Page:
Why it's time insurers lowered premiums as cars become safer
* Advances in technology significantly reduce risk of accident, yet insurance remains stubbornly high
Published 22/04/2015 | 02:30
MOST weeks in these pages we report, or comment, on some important new safety advances and developments.
Technology is absolutely revolutionising the rate of improvement in safety - from a vehicle and driver perspective.
Indeed when reviewing some cars now, I often overlook items that are standard because we have come to take them for granted.
A few years ago they were the revolutionary, pioneering safety breakthroughs of the future. Now they are glibly alluded to at best; ignored at worst.
For example, no one ever mentions ABS any more do they? And we pass few remarks on the plethora of airbags quietly stashed to protect virtually every part of the body should the worst come to the worst.
To be frank sometimes we even have to skim over lots of newer technologies at international car launches because they are already in rival motors.
Cars were never as safe. They not alone protect us, they increasingly anticipate potential risks and accidents and take steps, if we don't, to avert, avoid or lessen the impact.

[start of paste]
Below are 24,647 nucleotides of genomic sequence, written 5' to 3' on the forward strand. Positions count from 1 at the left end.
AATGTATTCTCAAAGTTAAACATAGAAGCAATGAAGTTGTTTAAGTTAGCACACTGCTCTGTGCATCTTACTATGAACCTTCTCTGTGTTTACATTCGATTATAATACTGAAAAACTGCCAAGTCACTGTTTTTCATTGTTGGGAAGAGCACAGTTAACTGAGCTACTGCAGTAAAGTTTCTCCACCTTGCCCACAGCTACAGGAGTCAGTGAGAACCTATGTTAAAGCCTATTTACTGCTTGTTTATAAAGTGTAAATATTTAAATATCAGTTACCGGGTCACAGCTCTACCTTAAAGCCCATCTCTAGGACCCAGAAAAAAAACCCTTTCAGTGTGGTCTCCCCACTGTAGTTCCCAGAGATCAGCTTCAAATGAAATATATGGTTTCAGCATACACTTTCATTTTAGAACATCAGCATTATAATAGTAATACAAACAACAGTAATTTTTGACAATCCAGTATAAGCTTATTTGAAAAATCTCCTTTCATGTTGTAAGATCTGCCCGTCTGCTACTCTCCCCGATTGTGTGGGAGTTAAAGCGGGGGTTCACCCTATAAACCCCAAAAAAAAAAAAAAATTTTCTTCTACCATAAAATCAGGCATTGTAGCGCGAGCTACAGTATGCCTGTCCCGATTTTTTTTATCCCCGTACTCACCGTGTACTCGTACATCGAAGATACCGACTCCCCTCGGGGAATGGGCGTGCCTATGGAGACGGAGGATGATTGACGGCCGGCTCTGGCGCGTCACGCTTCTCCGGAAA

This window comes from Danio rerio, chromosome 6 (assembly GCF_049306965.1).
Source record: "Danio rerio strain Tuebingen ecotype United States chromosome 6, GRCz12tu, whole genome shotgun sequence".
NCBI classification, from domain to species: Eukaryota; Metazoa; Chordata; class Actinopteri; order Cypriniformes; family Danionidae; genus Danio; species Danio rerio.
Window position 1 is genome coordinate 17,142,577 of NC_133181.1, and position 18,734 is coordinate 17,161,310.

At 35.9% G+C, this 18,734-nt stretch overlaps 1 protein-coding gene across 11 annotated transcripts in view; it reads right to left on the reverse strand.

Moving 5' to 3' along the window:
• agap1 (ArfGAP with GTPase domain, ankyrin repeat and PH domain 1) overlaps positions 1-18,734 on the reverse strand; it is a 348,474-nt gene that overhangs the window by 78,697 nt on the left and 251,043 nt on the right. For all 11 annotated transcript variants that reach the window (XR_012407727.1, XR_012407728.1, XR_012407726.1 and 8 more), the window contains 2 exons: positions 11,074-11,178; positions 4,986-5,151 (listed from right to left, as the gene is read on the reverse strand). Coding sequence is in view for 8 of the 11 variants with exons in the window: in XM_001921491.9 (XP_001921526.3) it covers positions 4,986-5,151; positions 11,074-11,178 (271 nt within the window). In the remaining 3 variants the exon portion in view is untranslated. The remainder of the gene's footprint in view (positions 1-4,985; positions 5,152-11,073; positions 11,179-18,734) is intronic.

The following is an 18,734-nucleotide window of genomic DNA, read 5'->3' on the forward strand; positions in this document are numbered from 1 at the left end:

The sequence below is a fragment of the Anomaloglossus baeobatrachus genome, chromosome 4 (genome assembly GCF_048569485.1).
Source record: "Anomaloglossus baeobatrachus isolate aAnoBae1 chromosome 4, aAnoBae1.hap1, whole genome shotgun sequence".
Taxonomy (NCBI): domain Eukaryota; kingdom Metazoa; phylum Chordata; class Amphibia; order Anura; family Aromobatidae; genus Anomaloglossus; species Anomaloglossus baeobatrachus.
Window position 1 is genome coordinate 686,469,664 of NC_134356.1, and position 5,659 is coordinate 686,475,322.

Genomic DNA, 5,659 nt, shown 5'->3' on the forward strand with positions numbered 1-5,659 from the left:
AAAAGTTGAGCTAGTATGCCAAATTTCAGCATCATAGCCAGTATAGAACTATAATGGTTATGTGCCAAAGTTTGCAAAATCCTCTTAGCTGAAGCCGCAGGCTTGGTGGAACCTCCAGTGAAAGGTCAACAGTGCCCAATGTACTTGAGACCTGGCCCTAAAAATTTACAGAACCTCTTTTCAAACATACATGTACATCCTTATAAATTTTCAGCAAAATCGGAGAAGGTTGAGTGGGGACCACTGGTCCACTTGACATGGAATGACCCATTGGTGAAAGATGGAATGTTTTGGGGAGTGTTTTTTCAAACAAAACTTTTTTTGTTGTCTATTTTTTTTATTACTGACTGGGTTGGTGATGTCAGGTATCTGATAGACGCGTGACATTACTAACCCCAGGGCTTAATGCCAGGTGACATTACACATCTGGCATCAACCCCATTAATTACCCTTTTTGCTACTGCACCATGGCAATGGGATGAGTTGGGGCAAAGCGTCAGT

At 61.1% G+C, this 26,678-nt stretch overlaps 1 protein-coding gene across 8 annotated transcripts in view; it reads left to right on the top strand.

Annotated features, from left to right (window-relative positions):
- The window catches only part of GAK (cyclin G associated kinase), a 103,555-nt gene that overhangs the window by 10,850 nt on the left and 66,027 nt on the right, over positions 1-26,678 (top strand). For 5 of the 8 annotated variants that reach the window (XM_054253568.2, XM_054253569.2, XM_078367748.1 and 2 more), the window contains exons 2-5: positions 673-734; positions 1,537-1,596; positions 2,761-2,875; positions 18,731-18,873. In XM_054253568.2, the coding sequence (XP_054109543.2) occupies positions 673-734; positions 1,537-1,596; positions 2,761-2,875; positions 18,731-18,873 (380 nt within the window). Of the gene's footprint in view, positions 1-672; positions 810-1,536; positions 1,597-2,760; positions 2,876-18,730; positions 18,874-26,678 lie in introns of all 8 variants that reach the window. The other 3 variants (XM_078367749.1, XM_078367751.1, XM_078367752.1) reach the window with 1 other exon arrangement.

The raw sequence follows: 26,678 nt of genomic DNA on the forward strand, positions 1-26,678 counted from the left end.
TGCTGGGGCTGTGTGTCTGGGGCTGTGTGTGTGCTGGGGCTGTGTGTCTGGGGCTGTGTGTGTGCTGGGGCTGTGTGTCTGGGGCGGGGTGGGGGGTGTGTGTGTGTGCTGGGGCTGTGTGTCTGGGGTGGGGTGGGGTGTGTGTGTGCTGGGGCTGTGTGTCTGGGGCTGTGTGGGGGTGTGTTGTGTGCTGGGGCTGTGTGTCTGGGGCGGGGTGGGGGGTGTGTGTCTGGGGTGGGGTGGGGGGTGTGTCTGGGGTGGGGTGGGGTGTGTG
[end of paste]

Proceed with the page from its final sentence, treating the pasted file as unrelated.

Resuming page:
There are systems that take control of the car if you lose it, systems to help keep you from dozing off, from straying into another lane, from ploughing into the back of the car in front... the list goes on.
Equally there are systems that automatically tighten your seat belts if they sense an impact. And there are devices that allow parents to set upper speed limits when their young drivers take the car for an evening or a night.
Increasingly we can talk to and tell our cars what to do without taking our eyes off the road or hands off the wheel.
I won't go on. The evidence of progress is overwhelming. And it is likely to become even more so as technology accelerates improvement.
All of this is leading to one simple question: If cars are safer why are insurance premiums on such a steep rise in many cases?
Drivers haven't dis-improved that drastically and while there was a deeply-regretted rise in the number of deaths on roads in 2014, the overall trend has been downward for some years.
The core question here is: are insurance companies taking a car's safety into account?
Does it matter to your premium if you have Lane Departure Warning, for example?
Does it affect how much you pay if your car has a system that will greatly reduce the chance of a rear-end shunt?
Equally will it make a difference if your car has none of these elements? In your house, in contrast, you get a reduction if you have an alarm system. Surely a vehicle with more accident avoidance systems built in, represents a far safer prospect than one without?
Don't forget either that every safety item indirectly attracts VAT and Vehicle Registration levies because they inflate the overall price of the car.
Is it not time for those who pay more for safer cars to get some recognition and reward?
Let us know what you think: firstname.lastname@example.org